Halifax Citizen: Skills for success

Winners of the 2015 HRSB Regional Skills Competition at Carpenter Millwright Trades College, first place Chandler Slater from CP Allen, third place Tyler Slaunwhite from Halifax West and second place Matthew Devoe, also from Halifax West photographed with Shane Butler, Regional Manager of the Carpenters Union (Atlantic Canada Regional Council). (L-R)
Winners of the 2015 HRSB Regional Skills Competition at Carpenter Millwright Trades College, first place Chandler Slater from CP Allen, third place Tyler Slaunwhite from Halifax West and second place Matthew Devoe, also from Halifax West photographed with Shane Butler, Regional Manager of the Carpenters Union (Atlantic Canada Regional Council). (L-R)

High school students from Halifax Regional School Board put their carpentry skills to the test during the 2015 HRSB Regional Skills Competition in Lower Sackville last month.

“We’re really excited to have seven schools represented from all over HRM,” says Bev Young, director of Carpenter Millwright Trades College (CMTC). Up from four schools in 2014, the 11 students arrived at CMTC for 7:30 a.m. and were given a blueprint, tasked with building a garden shed using materials donated by Atlantic Canada Regional Council.

HRSB high schools students, representing seven schools, competed in the 2015 HRSB Regional Skills Competition at Carpenter Millwright Trades College. First place CP Allen student Chandler Slater and second place Matthew Devoe, from Halifax West will go to the provincial competition later this year. Third place was awarded to Tyler Slaunwhite, from Halifax West.
HRSB high schools students, representing seven schools, competed in the 2015 HRSB Regional Skills Competition at Carpenter Millwright Trades College. First place CP Allen student Chandler Slater and second place Matthew Devoe, from Halifax West will go to the provincial competition later this year. Third place was awarded to Tyler Slaunwhite, from Halifax West.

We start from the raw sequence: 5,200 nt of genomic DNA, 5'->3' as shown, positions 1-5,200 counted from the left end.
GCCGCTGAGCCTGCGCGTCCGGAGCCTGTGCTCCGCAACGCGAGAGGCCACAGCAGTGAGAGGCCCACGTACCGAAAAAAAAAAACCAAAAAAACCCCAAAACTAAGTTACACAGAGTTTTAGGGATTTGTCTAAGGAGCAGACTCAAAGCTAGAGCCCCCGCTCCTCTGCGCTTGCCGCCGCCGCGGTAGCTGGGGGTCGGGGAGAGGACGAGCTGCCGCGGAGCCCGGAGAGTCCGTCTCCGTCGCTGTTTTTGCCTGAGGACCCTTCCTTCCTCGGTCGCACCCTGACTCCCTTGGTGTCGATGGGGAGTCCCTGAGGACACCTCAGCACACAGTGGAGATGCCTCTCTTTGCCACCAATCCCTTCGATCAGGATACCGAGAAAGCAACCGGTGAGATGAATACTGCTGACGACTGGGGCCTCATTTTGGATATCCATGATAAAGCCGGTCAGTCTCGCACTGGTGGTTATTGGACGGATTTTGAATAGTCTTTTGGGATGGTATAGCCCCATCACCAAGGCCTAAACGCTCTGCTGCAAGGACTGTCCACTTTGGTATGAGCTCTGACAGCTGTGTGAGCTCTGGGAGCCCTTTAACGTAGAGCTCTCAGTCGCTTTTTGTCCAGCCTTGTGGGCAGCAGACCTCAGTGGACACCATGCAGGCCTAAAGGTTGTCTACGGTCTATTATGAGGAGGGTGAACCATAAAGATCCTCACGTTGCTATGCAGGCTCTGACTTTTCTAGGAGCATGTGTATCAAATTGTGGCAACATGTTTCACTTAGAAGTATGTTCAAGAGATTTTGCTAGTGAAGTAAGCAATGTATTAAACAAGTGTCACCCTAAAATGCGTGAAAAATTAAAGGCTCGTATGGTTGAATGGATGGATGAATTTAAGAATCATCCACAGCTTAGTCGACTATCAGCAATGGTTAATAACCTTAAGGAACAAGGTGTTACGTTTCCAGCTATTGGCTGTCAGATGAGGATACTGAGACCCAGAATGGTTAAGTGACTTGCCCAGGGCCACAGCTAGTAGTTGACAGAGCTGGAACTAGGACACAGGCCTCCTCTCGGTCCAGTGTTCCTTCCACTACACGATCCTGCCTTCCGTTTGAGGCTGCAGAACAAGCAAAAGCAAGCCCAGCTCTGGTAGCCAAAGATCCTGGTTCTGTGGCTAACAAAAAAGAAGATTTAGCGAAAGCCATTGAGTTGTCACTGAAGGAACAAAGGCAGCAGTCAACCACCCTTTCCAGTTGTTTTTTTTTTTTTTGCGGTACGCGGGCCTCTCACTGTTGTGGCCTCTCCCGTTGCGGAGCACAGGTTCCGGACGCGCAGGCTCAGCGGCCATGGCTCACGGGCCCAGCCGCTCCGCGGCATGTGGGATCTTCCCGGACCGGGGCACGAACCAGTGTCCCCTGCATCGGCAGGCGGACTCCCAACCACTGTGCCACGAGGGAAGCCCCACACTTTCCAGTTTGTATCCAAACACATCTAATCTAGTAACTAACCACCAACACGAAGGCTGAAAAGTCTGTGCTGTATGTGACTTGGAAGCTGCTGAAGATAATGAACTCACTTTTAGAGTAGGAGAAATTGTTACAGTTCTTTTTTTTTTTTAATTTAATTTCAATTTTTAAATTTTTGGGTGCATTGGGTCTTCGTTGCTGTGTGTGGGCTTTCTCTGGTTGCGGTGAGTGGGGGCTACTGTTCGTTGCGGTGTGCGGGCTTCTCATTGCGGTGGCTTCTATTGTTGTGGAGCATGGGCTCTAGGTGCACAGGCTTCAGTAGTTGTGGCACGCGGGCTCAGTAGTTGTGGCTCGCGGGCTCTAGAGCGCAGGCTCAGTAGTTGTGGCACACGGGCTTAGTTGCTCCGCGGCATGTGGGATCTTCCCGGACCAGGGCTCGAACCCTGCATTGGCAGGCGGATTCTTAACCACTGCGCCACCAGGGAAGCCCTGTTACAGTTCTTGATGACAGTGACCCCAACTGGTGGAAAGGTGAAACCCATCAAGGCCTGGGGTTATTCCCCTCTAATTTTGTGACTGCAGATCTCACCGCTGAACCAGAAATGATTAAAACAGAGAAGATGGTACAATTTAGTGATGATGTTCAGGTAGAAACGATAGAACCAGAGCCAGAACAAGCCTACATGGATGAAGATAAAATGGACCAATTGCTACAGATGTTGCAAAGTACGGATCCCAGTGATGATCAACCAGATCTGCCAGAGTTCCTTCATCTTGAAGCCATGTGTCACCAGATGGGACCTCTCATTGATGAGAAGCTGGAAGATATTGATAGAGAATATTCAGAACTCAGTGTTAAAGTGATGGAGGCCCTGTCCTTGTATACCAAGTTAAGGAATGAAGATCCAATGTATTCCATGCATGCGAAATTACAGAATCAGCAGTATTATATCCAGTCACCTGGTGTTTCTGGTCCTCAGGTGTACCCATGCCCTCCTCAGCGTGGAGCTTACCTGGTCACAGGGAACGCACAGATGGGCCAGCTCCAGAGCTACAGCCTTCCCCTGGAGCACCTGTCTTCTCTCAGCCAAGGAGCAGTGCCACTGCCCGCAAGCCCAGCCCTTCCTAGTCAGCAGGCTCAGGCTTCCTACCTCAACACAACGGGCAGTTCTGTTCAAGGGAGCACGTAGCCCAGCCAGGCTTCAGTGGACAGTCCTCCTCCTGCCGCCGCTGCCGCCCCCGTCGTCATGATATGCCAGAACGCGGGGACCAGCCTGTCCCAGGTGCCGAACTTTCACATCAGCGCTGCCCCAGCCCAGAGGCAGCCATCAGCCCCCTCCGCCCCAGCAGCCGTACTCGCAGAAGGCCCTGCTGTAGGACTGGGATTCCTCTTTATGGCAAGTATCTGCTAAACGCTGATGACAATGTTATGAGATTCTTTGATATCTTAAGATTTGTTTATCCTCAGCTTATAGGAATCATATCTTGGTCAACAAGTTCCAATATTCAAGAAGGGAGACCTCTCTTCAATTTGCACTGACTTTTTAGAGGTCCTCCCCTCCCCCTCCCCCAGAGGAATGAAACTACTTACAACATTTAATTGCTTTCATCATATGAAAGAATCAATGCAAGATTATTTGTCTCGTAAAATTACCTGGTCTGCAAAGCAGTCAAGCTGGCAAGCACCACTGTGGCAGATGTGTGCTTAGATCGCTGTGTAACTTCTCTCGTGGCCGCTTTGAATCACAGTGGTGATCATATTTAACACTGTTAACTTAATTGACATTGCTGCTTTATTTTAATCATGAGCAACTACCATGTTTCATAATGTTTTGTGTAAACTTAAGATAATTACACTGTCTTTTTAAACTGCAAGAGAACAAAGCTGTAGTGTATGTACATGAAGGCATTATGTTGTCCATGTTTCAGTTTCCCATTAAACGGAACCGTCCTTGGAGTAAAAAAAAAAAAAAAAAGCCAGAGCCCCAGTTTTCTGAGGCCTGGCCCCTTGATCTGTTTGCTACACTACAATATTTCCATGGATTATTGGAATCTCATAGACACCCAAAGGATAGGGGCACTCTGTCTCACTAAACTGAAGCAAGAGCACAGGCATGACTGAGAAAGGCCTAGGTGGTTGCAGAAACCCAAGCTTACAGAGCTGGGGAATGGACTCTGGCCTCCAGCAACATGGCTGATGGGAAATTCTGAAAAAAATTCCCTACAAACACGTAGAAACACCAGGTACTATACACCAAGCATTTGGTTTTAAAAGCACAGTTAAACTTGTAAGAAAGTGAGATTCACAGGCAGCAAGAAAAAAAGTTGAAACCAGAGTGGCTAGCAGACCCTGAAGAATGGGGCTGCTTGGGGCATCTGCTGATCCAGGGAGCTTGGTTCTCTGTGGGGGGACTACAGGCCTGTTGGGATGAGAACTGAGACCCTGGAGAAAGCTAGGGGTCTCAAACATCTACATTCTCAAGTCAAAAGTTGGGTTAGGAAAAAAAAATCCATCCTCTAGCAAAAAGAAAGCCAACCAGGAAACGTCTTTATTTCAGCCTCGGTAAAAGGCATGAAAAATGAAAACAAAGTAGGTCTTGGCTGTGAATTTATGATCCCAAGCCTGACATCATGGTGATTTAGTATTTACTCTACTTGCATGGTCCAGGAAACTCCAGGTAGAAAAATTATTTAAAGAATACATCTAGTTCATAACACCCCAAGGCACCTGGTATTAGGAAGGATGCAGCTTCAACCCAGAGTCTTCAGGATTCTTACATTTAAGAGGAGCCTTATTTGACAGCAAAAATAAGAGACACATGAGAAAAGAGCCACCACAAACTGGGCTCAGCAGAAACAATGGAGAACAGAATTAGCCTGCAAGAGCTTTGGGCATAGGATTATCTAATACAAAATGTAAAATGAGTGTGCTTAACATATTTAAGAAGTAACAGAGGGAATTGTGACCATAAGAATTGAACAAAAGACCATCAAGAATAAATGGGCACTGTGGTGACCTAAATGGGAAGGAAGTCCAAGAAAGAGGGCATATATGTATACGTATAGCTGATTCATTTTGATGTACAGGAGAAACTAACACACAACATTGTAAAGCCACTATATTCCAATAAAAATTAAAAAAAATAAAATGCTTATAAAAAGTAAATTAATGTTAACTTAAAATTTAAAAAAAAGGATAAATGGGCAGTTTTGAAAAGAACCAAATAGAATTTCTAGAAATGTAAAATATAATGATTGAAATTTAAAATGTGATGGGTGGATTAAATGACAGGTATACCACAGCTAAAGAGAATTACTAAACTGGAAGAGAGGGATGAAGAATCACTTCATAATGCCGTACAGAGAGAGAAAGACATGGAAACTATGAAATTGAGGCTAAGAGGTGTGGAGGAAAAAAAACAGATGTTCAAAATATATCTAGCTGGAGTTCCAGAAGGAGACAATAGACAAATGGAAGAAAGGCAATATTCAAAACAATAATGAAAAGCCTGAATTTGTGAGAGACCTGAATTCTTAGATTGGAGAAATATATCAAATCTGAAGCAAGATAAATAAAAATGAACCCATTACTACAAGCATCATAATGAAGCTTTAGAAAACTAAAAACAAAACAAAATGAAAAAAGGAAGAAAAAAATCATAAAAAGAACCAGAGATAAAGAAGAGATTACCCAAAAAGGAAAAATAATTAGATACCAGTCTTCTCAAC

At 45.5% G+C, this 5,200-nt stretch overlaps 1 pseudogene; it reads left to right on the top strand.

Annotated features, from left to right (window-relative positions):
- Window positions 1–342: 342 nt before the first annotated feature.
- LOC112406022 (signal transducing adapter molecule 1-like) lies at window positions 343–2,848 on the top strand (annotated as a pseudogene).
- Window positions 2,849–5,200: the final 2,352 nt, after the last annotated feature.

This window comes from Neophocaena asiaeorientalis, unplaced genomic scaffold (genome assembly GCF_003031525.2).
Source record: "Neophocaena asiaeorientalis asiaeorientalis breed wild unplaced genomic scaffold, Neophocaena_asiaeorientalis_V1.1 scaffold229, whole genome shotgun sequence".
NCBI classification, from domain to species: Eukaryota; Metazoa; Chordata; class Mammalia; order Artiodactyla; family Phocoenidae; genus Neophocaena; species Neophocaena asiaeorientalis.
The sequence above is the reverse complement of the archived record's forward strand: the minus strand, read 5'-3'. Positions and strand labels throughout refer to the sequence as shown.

“The roof rafters are a little bit tricky, but I have them under control now,” says Zack Harnish, a Grade 11 student from Cole Harbour High School.

It’s Harnish’s first year in the competition and he says he expects to have the roof on by end of day. “I built a lot of stuff like this with my dad and my grandfather,” says Harnish.

“3:30 p.m. is tools down,” says Young. She says while some will be close to completion, they don’t expect the students to finish.

The structure is similar to last year’s dog house, but four feet taller. The scaled-up challenge was chosen to give finalists an advantage at provincials and nationals.

“For those who move onto provincials, they’ll likely do a dog house … they’ll have an advantage because they will have already encountered something bigger,” explains Young. “If they go to nationals, he or she has to build a shed or playhouse, bigger than this, so we said lets give them the scope of what they’re to expect at a national level … and see how they rise to the challenge.”